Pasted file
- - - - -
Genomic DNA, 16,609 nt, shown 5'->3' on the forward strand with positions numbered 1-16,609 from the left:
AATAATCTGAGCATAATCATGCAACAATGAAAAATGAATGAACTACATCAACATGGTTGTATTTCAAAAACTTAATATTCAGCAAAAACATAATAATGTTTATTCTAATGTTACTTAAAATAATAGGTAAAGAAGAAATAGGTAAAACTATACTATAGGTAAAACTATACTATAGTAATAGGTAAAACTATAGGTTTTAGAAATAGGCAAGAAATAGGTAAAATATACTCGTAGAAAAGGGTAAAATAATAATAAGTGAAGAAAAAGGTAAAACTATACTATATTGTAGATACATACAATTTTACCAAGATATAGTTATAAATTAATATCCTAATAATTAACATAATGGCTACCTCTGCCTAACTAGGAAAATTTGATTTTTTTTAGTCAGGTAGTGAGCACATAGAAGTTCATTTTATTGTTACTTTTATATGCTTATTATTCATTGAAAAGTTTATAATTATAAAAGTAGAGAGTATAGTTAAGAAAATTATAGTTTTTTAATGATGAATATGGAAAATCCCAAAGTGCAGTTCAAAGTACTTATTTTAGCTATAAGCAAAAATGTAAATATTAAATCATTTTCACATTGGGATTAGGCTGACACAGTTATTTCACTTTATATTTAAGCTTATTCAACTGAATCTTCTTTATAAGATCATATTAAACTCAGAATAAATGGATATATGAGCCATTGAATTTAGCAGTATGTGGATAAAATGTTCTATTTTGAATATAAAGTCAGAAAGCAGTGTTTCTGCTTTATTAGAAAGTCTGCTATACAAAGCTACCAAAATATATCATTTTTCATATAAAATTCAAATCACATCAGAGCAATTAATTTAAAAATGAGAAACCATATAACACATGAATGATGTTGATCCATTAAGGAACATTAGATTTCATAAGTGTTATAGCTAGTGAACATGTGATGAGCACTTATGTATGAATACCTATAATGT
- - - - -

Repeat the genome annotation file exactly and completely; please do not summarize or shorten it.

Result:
Genomic DNA, 16,609 nt, shown 5'->3' on the forward strand with positions numbered 1-16,609 from the left:
AATAATCTGAGCATAATCATGCAACAATGAAAAATGAATGAACTACATCAACATGGTTGTATTTCAAAAACTTAATATTCAGCAAAAACATAATAATGTTTATTCTAATGTTACTTAAAATAATAGGTAAAGAAGAAATAGGTAAAACTATACTATAGGTAAAACTATACTATAGTAATAGGTAAAACTATAGGTTTTAGAAATAGGCAAGAAATAGGTAAAATATACTCGTAGAAAAGGGTAAAATAATAATAAGTGAAGAAAAAGGTAAAACTATACTATATTGTAGATACATACAATTTTACCAAGATATAGTTATAAATTAATATCCTAATAATTAACATAATGGCTACCTCTGCCTAACTAGGAAAATTTGATTTTTTTTAGTCAGGTAGTGAGCACATAGAAGTTCATTTTATTGTTACTTTTATATGCTTATTATTCATTGAAAAGTTTATAATTATAAAAGTAGAGAGTATAGTTAAGAAAATTATAGTTTTTTAATGATGAATATGGAAAATCCCAAAGTGCAGTTCAAAGTACTTATTTTAGCTATAAGCAAAAATGTAAATATTAAATCATTTTCACATTGGGATTAGGCTGACACAGTTATTTCACTTTATATTTAAGCTTATTCAACTGAATCTTCTTTATAAGATCATATTAAACTCAGAATAAATGGATATATGAGCCATTGAATTTAGCAGTATGTGGATAAAATGTTCTATTTTGAATATAAAGTCAGAAAGCAGTGTTTCTGCTTTATTAGAAAGTCTGCTATACAAAGCTACCAAAATATATCATTTTTCATATAAAATTCAAATCACATCAGAGCAATTAATTTAAAAATGAGAAACCATATAACACATGAATGATGTTGATCCATTAAGGAACATTAGATTTCATAAGTGTTATAGCTAGTGAACATGTGATGAGCACTTATGTATGAATACCTATAATGT